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4. What typical restaurants, food delivery services, and/or takeout options are popular among expatriates?

You will never starve in DK. They have everything here! One of the nice things about Copenhagen is walking the streets downtown and finding great cafes, bakeries, and coffees shops. There are lots of great restaurants on the waterfront, including Copenhagen Street Food. If you want high end, there are plenty of Michelin star restaurants like Noma. Another popular places is Geist and Mash. If you enjoy sushi, the popular place is Sticks n Sushi or Letz Sushi. They have great burger places: Cocks and Cows, Hacha, and Halifax.

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Daily Life:

1. How do you send and receive your letters and package mail? Are local postal facilities adequate?

Local mail service seems to be reliable. Post has DPO and pouch. It takes about a week to receive packages through DPO. There have been some issues with damaged packages, but mostly things are good.

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2. What is the availability and cost of household help, and what types of help are typically employed by expatriates?

Rarely does anyone hire household help due to the great expense. Minimum wage is over $20/hr which makes it difficult for most. Expect to pay the same for a babysitter. You may find a teenager at the embassy willing to take less, but eventually they seem to ask for more the longer they're at post.

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3. What kinds of gyms or other sports/workout facilities are available? Are they expensive?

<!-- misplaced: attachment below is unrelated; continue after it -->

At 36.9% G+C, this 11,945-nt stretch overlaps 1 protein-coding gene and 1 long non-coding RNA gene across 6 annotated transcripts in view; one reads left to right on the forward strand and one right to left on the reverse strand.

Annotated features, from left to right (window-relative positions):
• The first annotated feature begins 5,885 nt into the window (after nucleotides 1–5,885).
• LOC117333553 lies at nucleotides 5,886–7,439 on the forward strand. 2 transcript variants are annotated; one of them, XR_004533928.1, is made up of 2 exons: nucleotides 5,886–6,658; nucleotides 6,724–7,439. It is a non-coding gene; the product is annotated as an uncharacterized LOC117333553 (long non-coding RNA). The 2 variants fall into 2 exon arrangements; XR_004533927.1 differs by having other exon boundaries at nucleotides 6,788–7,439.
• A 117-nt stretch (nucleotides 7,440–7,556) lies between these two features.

There is an abundance of workout facilities. They're a little pricier, but they are great. The embassy has a small gym in the basement for a cost. Not sure how much.

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4. Are credit cards widely accepted and safe to use locally? Are ATMs common and do you recommend using them? Are they safe to use?

You can use a credit card in most places. Most places require a chip in the card and have no problems running an American card. There are ATMs outside of banks where you can use your American debit card.

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5. How much of the local language do you need for daily living? Are local language classes/tutors available and affordable?

Not much. Most Danes speak English fluently. Some elderly Danes do not speak English, but they do speak German.

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6. Would someone with physical disabilities have difficulties living in this city?